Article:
Designing for a specific point size

mattmc's picture

I just started working on a typeface for personal use and I want to design it work at a specific point size (11 pts to be exact). For this specific type project, it doesn't matter to me if it works at any other point or if it works in print, just on screen at 11pts.

With that in mind, how should I get started? I've been playing with UPM and different cap, x, ascender and descender heights in Fontlab but I haven't been able to settle on the right starting point. I guess my big question is, how would you get started on a project like this and what should I keep in mind to optimize a font for one really specific situation like this?

hrant's picture

If you're shooting for a single PPEM size, you make a pixelfont.
You use a 125 x 125 unit grid, and set the font at 8 pt (72 dpi)
no matter how big it actually is.


Fontgrube's picture

Despite the belief of many Mac users ;-) there is no exact pixel height for a given point size on screen. Different people have different monitors.


dberlow's picture

I think yo want to make a new font

set units per em to 256, so as not to waste precious units per em.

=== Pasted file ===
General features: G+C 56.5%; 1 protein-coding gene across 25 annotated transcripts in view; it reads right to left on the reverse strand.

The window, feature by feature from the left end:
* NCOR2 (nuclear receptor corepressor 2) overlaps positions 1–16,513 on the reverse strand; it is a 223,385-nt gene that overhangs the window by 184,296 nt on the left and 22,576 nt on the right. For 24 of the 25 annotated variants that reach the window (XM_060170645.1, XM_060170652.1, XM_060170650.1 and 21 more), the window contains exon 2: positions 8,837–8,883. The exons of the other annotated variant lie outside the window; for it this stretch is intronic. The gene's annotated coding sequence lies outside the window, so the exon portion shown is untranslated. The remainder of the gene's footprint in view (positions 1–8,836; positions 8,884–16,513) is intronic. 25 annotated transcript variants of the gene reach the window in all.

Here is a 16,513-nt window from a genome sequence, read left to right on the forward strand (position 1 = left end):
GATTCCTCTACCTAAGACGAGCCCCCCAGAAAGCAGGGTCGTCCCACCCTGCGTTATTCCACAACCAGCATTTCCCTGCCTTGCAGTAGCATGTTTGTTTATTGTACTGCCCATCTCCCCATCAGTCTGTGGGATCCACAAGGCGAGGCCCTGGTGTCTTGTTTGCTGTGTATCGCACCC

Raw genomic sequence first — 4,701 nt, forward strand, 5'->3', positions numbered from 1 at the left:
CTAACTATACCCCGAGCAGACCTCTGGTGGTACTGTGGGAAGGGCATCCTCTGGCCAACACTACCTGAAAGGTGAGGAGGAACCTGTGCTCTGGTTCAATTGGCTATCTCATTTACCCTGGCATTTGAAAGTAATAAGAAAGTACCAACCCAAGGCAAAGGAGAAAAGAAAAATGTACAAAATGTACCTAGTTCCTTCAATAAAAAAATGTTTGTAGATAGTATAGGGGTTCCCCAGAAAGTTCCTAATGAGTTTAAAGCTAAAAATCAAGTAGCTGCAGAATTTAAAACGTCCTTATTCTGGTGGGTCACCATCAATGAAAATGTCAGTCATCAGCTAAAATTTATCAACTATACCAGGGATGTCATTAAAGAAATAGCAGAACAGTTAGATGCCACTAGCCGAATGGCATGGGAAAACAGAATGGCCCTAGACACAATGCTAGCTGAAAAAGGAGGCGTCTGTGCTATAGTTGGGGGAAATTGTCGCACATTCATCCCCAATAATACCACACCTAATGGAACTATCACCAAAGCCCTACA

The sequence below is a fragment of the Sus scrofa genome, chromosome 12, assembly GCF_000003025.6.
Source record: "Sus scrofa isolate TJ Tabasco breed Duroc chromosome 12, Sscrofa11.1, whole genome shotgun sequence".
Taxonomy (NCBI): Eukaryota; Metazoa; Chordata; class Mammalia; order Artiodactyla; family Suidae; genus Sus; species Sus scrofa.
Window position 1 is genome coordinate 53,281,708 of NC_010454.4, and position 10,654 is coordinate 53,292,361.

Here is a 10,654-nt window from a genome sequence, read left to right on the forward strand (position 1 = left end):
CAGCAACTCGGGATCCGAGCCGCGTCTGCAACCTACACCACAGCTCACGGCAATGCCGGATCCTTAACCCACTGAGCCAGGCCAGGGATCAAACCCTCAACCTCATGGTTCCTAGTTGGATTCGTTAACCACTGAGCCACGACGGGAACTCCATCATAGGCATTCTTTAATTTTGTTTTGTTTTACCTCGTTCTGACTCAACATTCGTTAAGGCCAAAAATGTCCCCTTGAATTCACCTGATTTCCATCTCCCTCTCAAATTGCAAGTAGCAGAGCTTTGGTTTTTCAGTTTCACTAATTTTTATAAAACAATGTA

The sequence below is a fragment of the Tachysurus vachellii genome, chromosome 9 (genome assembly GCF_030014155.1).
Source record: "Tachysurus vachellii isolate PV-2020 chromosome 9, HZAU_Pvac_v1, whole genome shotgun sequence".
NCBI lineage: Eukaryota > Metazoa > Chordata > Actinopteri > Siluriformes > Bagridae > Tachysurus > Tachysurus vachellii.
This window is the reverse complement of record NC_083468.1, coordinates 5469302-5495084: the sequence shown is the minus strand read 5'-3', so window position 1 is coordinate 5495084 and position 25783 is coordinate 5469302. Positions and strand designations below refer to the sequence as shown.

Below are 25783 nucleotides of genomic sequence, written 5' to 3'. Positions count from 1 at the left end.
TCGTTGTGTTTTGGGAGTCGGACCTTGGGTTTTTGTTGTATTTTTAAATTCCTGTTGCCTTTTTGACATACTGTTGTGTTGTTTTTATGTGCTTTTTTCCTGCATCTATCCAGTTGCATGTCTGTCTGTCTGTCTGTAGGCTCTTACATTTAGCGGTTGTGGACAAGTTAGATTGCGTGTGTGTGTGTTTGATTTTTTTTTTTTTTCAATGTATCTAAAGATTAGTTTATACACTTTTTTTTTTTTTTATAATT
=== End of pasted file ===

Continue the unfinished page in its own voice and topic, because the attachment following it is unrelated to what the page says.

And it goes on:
set grid step to 256/11, or 23 units per em, per pixel x and y.

set metrics window to 11 pt.

draw... look... draw... look... until generation time.

It is true that the optimization may not always appear when any user selects "11", but this is just for you, and you are not just "any user."


hrant's picture

Andreas, as long as the dpi is fixed a
given point size maps to a specific PPEM.

Windows can change the dpi (although it's very
rarely actually done). Can MacOS do that now?

> set grid step to 256/11

1)What about systems that assume an EM of 1000?
Are those safe to ignore these days?

2) Since that's not a whole number, doesn't it all
end up looking blurry?


BTW, my view of good vertical proportions for an 11 PPEM font are:

x: 7
ascenders: 9
descenders: -2
caps: 8
lining nums: 8
OS* nums: 7

If you want a smaller x-height you can go to 6, but then I'd leave the
rest the same (in fact that makes the ascenders nicely longer than
the descenders - a good thing).

* No room for hybrids. :-(


mk2's picture

(I'm tracking this thread)

Fontgrube's picture

Hrant, the problem is, not every screen has the same dpi. I'm not sure the OP knows what he means by "just on screen at 11pts" Many web designers are not really aware of how different their stuff will look on other computer screens. I for one have 97 dpi on my desktop and 133 dpi on my netbook.

hrant's picture

Oh, but the OS's dpi is what determines if the pixels in a pixelfont map correctly or not. It's just that on a higher-dpi display the pixels are smaller; so we're not (or rather, we shouldn't be) talking about actual height in inches. That's why it's less confusing to use "PPEM" instead of "point size".


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